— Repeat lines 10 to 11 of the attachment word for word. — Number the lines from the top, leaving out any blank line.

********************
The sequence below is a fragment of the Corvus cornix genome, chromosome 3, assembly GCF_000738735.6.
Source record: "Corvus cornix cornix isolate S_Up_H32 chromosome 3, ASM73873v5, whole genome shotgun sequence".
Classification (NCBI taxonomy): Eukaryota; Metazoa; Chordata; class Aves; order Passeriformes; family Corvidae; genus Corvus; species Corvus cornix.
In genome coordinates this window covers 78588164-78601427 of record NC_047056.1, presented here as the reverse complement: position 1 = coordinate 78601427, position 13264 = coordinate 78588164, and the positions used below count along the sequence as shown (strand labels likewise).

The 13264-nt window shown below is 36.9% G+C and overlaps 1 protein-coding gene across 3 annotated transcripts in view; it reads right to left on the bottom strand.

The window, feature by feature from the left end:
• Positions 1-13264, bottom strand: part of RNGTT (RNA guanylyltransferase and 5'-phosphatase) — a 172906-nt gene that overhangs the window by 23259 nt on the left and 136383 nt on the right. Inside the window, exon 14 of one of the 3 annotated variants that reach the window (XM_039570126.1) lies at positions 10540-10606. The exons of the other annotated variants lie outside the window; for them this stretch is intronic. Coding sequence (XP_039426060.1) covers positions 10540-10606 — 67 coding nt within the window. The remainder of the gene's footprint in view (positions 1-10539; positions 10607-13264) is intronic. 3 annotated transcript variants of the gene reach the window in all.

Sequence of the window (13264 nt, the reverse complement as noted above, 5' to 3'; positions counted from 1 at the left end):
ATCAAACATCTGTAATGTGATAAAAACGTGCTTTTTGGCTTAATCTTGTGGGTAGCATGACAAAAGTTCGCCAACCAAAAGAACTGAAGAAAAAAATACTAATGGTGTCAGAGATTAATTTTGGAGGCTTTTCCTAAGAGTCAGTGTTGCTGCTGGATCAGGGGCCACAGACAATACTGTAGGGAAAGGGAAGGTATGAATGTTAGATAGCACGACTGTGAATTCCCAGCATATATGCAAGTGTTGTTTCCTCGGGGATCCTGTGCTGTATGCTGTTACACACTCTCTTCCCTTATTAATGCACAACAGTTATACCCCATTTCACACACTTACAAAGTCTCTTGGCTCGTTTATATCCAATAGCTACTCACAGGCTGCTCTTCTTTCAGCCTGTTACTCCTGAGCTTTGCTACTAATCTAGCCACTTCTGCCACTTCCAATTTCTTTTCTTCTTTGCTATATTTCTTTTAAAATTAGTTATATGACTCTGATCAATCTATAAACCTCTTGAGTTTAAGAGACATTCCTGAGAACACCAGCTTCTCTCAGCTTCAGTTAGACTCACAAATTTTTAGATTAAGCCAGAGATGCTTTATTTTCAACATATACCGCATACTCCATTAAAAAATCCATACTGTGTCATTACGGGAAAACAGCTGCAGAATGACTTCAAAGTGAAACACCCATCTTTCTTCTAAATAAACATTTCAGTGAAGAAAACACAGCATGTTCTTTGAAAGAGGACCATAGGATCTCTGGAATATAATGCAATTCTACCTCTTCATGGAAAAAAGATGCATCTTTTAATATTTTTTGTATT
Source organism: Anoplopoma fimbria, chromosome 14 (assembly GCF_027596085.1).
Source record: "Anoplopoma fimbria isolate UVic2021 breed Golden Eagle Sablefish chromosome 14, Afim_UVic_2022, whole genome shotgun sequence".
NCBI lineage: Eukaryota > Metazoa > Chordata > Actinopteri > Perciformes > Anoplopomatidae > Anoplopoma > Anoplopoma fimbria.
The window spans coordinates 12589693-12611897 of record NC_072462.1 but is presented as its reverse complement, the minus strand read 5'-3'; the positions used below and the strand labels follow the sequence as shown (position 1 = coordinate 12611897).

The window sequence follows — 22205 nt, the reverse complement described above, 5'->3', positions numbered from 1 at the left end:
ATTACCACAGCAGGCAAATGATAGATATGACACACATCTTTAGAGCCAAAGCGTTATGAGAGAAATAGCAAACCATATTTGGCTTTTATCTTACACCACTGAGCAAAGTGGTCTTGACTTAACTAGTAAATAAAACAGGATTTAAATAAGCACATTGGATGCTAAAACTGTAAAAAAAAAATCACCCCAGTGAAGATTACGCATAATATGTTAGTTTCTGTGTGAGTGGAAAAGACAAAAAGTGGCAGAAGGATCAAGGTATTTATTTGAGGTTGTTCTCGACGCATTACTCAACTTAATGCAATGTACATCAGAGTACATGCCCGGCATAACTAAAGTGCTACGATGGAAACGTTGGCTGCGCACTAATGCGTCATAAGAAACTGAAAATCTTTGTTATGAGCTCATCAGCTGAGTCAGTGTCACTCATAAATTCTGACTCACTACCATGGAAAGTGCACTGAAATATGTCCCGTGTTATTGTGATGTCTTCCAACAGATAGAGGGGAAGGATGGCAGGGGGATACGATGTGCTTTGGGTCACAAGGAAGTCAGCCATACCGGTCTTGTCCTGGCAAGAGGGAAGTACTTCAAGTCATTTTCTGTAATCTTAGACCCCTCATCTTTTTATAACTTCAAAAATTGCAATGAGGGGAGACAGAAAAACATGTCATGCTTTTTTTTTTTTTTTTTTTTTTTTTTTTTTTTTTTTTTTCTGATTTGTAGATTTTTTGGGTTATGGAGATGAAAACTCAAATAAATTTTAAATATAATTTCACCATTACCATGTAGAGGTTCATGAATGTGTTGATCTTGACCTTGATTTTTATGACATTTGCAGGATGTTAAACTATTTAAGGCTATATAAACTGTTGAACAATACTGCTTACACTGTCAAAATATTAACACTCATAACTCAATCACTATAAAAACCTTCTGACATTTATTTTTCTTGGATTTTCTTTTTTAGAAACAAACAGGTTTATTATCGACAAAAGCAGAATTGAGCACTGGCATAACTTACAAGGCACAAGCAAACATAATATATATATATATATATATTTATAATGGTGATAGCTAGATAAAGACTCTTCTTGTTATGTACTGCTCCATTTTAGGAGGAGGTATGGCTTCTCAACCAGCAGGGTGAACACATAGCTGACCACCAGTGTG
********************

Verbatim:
Source organism: Anoplopoma fimbria, chromosome 14 (assembly GCF_027596085.1).
Source record: "Anoplopoma fimbria isolate UVic2021 breed Golden Eagle Sablefish chromosome 14, Afim_UVic_2022, whole genome shotgun sequence".